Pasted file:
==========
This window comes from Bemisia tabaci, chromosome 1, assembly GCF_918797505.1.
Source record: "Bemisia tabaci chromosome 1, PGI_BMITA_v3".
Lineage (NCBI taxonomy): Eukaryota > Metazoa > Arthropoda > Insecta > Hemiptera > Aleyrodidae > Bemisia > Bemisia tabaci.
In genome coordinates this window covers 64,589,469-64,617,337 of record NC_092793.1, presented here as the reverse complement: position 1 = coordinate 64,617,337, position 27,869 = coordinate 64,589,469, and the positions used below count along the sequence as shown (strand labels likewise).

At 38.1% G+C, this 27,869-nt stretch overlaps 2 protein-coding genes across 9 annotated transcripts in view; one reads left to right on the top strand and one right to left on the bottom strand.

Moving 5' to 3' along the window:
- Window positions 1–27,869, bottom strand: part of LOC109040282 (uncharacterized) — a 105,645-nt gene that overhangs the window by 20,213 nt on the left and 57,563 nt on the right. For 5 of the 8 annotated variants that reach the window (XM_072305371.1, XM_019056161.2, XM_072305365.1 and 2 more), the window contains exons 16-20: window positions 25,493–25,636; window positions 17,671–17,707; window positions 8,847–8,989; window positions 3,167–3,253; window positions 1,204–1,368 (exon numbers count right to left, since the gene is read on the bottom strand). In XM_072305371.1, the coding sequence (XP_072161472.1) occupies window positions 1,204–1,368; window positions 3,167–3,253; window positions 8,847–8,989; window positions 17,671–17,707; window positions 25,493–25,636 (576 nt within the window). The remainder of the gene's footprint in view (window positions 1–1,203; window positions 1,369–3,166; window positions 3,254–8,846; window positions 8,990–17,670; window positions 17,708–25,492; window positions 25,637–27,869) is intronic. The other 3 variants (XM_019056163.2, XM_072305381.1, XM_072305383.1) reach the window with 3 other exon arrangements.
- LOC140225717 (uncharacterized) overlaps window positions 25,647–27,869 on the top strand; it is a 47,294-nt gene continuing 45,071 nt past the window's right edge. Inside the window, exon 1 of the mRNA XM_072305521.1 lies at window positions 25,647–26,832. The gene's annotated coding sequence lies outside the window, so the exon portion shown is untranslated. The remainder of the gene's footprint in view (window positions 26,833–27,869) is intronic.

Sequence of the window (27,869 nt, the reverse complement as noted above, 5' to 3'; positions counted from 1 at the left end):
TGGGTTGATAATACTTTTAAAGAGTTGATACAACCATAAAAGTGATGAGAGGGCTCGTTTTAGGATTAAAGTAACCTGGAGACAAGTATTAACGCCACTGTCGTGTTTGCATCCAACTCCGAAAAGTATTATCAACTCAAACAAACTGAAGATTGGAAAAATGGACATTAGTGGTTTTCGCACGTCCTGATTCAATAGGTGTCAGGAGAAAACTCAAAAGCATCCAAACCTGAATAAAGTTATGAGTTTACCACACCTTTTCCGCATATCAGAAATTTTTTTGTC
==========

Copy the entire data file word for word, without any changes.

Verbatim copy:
This window comes from Bemisia tabaci, chromosome 1, assembly GCF_918797505.1.
Source record: "Bemisia tabaci chromosome 1, PGI_BMITA_v3".
Lineage (NCBI taxonomy): Eukaryota > Metazoa > Arthropoda > Insecta > Hemiptera > Aleyrodidae > Bemisia > Bemisia tabaci.
In genome coordinates this window covers 64,589,469-64,617,337 of record NC_092793.1, presented here as the reverse complement: position 1 = coordinate 64,617,337, position 27,869 = coordinate 64,589,469, and the positions used below count along the sequence as shown (strand labels likewise).

At 38.1% G+C, this 27,869-nt stretch overlaps 2 protein-coding genes across 9 annotated transcripts in view; one reads left to right on the top strand and one right to left on the bottom strand.

Moving 5' to 3' along the window:
- Window positions 1–27,869, bottom strand: part of LOC109040282 (uncharacterized) — a 105,645-nt gene that overhangs the window by 20,213 nt on the left and 57,563 nt on the right. For 5 of the 8 annotated variants that reach the window (XM_072305371.1, XM_019056161.2, XM_072305365.1 and 2 more), the window contains exons 16-20: window positions 25,493–25,636; window positions 17,671–17,707; window positions 8,847–8,989; window positions 3,167–3,253; window positions 1,204–1,368 (exon numbers count right to left, since the gene is read on the bottom strand). In XM_072305371.1, the coding sequence (XP_072161472.1) occupies window positions 1,204–1,368; window positions 3,167–3,253; window positions 8,847–8,989; window positions 17,671–17,707; window positions 25,493–25,636 (576 nt within the window). The remainder of the gene's footprint in view (window positions 1–1,203; window positions 1,369–3,166; window positions 3,254–8,846; window positions 8,990–17,670; window positions 17,708–25,492; window positions 25,637–27,869) is intronic. The other 3 variants (XM_019056163.2, XM_072305381.1, XM_072305383.1) reach the window with 3 other exon arrangements.
- LOC140225717 (uncharacterized) overlaps window positions 25,647–27,869 on the top strand; it is a 47,294-nt gene continuing 45,071 nt past the window's right edge. Inside the window, exon 1 of the mRNA XM_072305521.1 lies at window positions 25,647–26,832. The gene's annotated coding sequence lies outside the window, so the exon portion shown is untranslated. The remainder of the gene's footprint in view (window positions 26,833–27,869) is intronic.

Sequence of the window (27,869 nt, the reverse complement as noted above, 5' to 3'; positions counted from 1 at the left end):
TGGGTTGATAATACTTTTAAAGAGTTGATACAACCATAAAAGTGATGAGAGGGCTCGTTTTAGGATTAAAGTAACCTGGAGACAAGTATTAACGCCACTGTCGTGTTTGCATCCAACTCCGAAAAGTATTATCAACTCAAACAAACTGAAGATTGGAAAAATGGACATTAGTGGTTTTCGCACGTCCTGATTCAATAGGTGTCAGGAGAAAACTCAAAAGCATCCAAACCTGAATAAAGTTATGAGTTTACCACACCTTTTCCGCATATCAGAAATTTTTTTGTC